Passengers reported there were two loud booms, the aircraft started to rattle, some passengers observed streaks of flames from the left hand engine, then smoke started to enter the cabin. The rattle, streaks and rattle subsided soon after.

    The airline reported there was a problem with one of the engines, the aircraft is now being examined.

    http://flightaware.com/live/flight/AAL1086/history/20160619/2055Z/KBOS/KMIA

  25. That response email was almost word for word identical to our response after multiple mechanical failures on an AA flight from Charlotte to Rome. Obvious corner cutting by inept customer service. Oh, and we received 25,000 miles for a 36 hour delay. If he plane had caught on fire and only 7,000 points offered, that would have been DEFCON 5 for me. Completely asinine.

  26. I agree with some comments above. This is an emergency management and communications issue. All contemporary best practice tells us to keep those involved informed about what is happening. Ignorance is what causes panic and resentment. What passengers want to know is that the crew know what is going wrong and how to fix it. They want to know that they are going to be taken care of, and that the professionals in charge are on it.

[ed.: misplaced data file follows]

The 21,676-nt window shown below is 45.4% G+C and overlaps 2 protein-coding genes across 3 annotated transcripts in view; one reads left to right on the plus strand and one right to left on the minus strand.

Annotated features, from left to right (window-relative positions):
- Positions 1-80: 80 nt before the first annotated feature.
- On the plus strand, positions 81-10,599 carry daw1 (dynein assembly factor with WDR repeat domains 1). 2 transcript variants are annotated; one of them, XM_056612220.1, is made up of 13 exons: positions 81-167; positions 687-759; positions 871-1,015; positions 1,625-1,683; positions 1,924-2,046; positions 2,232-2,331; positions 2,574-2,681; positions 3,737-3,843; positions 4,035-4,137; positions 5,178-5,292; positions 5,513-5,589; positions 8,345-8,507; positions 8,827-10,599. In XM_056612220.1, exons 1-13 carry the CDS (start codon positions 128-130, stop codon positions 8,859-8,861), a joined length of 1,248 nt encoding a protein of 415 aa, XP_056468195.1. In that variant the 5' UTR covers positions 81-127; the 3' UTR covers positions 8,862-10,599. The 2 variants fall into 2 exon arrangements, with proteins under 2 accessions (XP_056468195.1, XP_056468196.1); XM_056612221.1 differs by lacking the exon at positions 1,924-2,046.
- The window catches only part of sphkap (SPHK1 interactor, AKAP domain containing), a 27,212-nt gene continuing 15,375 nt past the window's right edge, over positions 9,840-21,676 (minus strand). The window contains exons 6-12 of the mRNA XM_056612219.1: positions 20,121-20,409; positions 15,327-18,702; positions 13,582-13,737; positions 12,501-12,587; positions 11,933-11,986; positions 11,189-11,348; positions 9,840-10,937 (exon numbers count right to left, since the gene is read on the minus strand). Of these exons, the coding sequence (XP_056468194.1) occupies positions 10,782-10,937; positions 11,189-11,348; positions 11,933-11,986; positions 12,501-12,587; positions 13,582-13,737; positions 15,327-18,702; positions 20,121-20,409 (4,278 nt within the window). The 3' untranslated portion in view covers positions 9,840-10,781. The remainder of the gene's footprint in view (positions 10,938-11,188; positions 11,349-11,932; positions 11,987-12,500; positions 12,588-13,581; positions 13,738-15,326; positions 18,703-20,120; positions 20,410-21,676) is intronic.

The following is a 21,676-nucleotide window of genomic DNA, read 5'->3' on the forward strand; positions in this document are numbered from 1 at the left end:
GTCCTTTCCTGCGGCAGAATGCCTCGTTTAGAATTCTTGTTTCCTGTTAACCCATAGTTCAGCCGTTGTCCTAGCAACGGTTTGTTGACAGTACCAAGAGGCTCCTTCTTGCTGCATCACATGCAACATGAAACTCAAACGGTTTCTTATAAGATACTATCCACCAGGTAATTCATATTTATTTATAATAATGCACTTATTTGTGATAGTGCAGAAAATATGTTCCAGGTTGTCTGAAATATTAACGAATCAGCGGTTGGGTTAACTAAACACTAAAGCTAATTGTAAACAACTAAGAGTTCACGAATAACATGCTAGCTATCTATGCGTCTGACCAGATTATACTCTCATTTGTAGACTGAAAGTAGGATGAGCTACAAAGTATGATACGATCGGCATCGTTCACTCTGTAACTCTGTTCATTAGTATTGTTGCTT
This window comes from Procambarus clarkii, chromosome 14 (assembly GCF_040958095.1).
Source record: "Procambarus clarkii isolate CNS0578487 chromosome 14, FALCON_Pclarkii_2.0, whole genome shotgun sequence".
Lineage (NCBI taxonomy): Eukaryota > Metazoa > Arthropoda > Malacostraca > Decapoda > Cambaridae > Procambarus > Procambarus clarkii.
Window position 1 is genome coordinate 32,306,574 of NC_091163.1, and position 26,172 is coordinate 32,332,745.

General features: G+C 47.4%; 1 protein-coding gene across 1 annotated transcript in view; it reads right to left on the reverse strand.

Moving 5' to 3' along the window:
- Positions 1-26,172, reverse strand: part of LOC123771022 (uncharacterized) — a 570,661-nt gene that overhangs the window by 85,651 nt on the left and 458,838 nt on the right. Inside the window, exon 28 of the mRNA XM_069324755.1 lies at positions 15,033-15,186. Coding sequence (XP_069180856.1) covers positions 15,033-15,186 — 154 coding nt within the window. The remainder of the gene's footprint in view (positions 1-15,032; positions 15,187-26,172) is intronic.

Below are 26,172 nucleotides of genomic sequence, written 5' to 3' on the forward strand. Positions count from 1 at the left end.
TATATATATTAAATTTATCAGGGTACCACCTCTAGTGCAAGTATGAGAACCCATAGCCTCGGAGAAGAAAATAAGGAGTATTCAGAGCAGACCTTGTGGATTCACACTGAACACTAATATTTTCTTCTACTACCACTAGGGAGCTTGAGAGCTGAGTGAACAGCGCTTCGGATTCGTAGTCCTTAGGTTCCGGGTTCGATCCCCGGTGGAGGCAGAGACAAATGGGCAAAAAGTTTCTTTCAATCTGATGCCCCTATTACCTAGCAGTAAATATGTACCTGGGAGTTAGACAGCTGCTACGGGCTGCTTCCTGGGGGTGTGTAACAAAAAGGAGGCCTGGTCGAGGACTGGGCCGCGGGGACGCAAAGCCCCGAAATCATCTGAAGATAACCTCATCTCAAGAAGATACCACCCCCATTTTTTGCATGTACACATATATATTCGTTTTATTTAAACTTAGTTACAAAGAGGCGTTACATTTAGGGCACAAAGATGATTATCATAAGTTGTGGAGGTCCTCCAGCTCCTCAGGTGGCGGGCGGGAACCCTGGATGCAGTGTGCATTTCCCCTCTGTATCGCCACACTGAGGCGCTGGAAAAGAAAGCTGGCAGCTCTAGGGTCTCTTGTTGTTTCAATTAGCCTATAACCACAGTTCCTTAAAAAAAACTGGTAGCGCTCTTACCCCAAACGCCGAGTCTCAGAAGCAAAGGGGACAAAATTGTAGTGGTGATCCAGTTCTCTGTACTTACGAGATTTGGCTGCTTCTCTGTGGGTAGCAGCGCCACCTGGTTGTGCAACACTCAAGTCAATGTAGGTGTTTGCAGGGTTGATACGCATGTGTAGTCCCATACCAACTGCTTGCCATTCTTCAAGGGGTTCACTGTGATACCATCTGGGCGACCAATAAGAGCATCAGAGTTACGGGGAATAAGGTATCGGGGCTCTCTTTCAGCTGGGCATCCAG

Legals and liability issues are usually excuses rather than good communications tactics. You can acknowledge without attracting liability. And we know that potential plaintiffs – in this case the passengers, are more likely not to litigate if they are kept informed and apologised to. Lawyers who say otherwise are just being lazy – or trying to earn extra fees.

    On compensation – I agree with @JoeChin13. Points or flights, or free meals are no substitute for standard human compassion, politeness and respect. It doesn’t hurt to offer them, but it passengers are there to be engaged with, not paid off.